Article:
In 2000, a similar but more dramatic scenario took place across the "Security Zone," from Naqura to Khiam. Overnight, an Israeli order was issued by the Ehud Barak government to its forces to pull out and dismantle the SLA, sending the population of the "Belt" into Israel, if they decide to go. Were there battles? None, except a couple of engagements launched by Hezbollah against SLA positions a week before and which were decisively lost by the pro-Iranian Jihadists. As more than seven thousands civilians crossed the border in fear for their lives, Hezbollah militias conquered, not liberated, the border areas. There were no military confrontations, but there were victory parades by pro-Iranian militias and Syrian-dominated Lebanese government officials briefly visited the SLA evacuated villages in the area. By the evening of May 25, 2000, Hafez Assad had insured full control of Lebanon from the edges of the Galilee to the Nahr al Kabir in the North. These were the facts, and now come the questions:
Why did Israel surrender the "security zone" in south Lebanon to the Syrian-dominated government of Beirut and eventually to the Iranian-backed militia? There are answers to this question, but they won’t come until a new reading of the history of the Lebanese War is made available. The answers will surprise many, but not all, of the readers. Another question arises as well: Was there an alternative to an Israeli withdrawal and a Hezbollah takeover? The answer is yes, but it is almost totally unknown to the Lebanese public. Following are few pieces of it.
As of 1996, a plan submitted to the United Nations by Lebanese civilian committees in south Lebanon and backed by Lebanese Diaspora groups called for an Israeli withdrawal from the security zone, including Jezzine and Marjeyun, and for putting the 120,000 people from all communities (Christians, Shia, Sunni and Druse) living in that area under a direct UNIFIL command under a Chapter 7 Resolution, to be issued before any Israeli withdrawal. The project resembled the initiative that became UNSCR 1559 eight years later, which was also initiated by emigres groups overseas. The group in charge of the initiative for south Lebanon toured the UN and the U.S. Congress for support. Israel was suspicious of it, Iran and Syria were fighting it with rage, the Hariri government opposed it, and the anti-Syrian opposition dodged it.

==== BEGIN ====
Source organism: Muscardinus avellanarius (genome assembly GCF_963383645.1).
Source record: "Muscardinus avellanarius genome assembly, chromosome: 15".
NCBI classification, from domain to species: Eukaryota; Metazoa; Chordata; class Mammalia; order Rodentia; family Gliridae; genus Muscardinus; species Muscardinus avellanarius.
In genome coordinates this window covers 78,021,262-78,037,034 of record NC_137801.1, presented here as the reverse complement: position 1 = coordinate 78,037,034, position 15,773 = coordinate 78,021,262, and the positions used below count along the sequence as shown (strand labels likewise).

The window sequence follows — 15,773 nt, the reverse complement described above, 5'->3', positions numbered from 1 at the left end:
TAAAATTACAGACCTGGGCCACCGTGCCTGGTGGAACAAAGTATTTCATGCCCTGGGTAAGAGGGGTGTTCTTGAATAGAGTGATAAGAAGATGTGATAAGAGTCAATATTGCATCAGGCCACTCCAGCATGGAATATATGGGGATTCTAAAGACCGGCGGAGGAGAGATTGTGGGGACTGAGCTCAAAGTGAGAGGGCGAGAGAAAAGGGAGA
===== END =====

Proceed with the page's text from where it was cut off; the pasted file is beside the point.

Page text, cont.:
Imagine an Israeli withdrawal without a Hezbollah conquest, with local Lebanese police stations in charge of security and a stronger UNIFIL protecting the area. Then imagine a Cedars Revolution followed by a Syrian withdrawal with a south free from Hezbollah. Use your imagination and you would understand that the alternative to the May 2000 Hezbollah so-called liberation would have been an Israeli pullout, a Lebanese liberation of their own soil, growing into a Syrian pullout, followed by a gradual disarming of Hezbollah. Today, in 2015, Lebanon would have been celebrating the tenth anniversary of a country free from Syrian occupation and an armed Hezbollah with a fully independent Lebanese Army.
But the tougher question: What was the position of the anti-Syrian occupation politicians, particularly the Christians among them, when they were approached regarding support for the internationalization of the south? Shockingly, the answer was a resounding no to such a pre-1559 resolution. More details will be revealed in time, but the politicians argued that "if Israel can be made to pull out, it would put 'moral' pressure on Hezbollah to disarm." This reckless logic led to the loss of a Lebanese opposition backing of such an initiative, a UN disinterest, an American shifting of policies, an Israeli regressive attitude, a Syrian-Iranian victory, and Hezbollah reaching the zenith of power.
Liberating a piece of Lebanon in 2000, leading to a final liberation of Lebanon in 2005, was possible. This possibility, however, was crushed by the poor vision of Christian-Lebanese politicians and by a shrewd pro-Iranian camp. There are dozens of questions and a slew of counter arguments to this assertion, but we will leave the debate for my memoirs and for historians to research. On this May anniversary of the fall of the "belt," it was important to let the public know that there is an alternative history to what they know.
Dr Walid Phares is the author of The Lost Spring and a professor of Middle East Studies. He was the author of the NGOs draft memo introducing UNSCR 1559 in 2004